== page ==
In 1939, at the outbreak of war, Giacinto De Marco joined the Brighton Air Raid Patrol Service (ARP) becoming a senior warden and his brother, Geraldo enrolled in the Hove Auxiliary Fire Service.
Geraldo went on to become a full time fireman in 1941 and was transferred into the newly formed National Fire Service later the same year. Due to manpower shortages he was not released from service until March 1946. While in the service he met Eleanor Fenwick and they were married in June after his release.
Being stationed in Hove, Geraldo was able to maintain contact with his relatives and in particular help his parents when they were released from internment in late 1941.
After the declaration of war by the Italian Government in June 10 1940, and the internment of his father as an enemy alien, Giacinto received a letter from Brighton Police sacking him from his ARP post on the grounds that he possessed dual nationality. He was then registered as eligible for service in the armed forces. On 17 July 1941 Giacinto was enlisted into the army and sent for basic training. He said that at the training camp, the new recruits were being inspected by a senior officer who asked if Giacinto had previous military service as his drill was obviously better than the other recruits, Giacinto snapped out the name of his previous regiment - he had done two years national service in the Italian Army in 1926-7. There was a frozen silence, then the officer walked on. He was posted to the 294 coy Pioneer Corps stationed at Swansea.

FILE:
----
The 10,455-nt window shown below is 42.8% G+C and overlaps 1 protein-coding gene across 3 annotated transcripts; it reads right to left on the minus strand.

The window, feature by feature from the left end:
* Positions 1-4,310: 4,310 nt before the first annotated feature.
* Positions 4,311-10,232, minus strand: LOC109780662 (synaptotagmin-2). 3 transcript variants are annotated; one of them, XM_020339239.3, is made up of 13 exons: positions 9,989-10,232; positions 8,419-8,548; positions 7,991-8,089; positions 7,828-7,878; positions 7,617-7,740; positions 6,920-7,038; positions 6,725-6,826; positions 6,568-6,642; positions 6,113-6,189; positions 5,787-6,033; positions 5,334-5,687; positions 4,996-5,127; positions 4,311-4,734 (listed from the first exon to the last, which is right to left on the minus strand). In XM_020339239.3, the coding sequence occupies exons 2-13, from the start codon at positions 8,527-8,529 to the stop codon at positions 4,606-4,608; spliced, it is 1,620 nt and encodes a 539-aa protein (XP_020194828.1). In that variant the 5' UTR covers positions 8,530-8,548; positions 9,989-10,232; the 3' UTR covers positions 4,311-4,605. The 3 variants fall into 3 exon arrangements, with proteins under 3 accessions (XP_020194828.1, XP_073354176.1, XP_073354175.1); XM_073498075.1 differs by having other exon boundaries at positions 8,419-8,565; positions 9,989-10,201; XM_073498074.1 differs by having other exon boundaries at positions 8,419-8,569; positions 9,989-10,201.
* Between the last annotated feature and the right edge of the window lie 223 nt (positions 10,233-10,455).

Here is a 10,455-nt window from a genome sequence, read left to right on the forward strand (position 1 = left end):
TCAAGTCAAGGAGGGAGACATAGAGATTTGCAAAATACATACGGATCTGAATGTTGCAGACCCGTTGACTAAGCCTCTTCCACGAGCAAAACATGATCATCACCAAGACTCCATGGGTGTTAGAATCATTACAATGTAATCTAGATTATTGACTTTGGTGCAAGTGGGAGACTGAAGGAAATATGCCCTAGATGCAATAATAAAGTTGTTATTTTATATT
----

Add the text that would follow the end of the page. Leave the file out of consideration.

In December 1941 he asked successfully (after several attempts) for a transfer to 270 coy which was an alien (and dual national) unit composed of Italians based in Slough. He served here for the rest of the war being demobbed on 13 November 1945.The 270 (Alien) Coy (Italian) kept a war diary - the following are extracts from the official account.
“This is the best built and administered camp I have yet seen. All work has been done by the unit without any assistance whatsoever. The Coy is entirely composed of returned Italian internees, chiefly from the Isle on Man. The OC is a Canadian. CE and DDL should plan the employment of this highly skilled labour on hutting and not on general labour.” Since 1941 we have always had no less than 4 sections working at the RAOC Motor Spare Parts Depot (now 60 Ordnance Sub-Depot) where the men have attained much skill in packing major assemblies for overseas transit. For some months prior to ‘D’ day, much hard work was put into packing waterproofing kits. Many thousands of which were prepared at this depot.
Working at 71 IAD during the winter of 1944 the 6 sections employed there worked night and day to keep the guns of the London barrage supplied with ammunition during the return of the air raids of that winter. All the guns of South and South-West London were supplied from this depot. On occasions office staff and other employed men turned out to keep the supply going.
The Coy was specially commended for this work.
Since formation, the Coy has supplied 60 men for transfer to Intelligence Corps and POW Units as Interpreters.
The high percentage of skilled workers has made the Company exceptionally useful on Construction and Camp Maintenance work, on which many were engaged in the years 1942-1943.
No resume of the work of 270(A) Coy would be complete without mention of its Cooks, many of whom have been loaned to different Units in the Command for special occasions.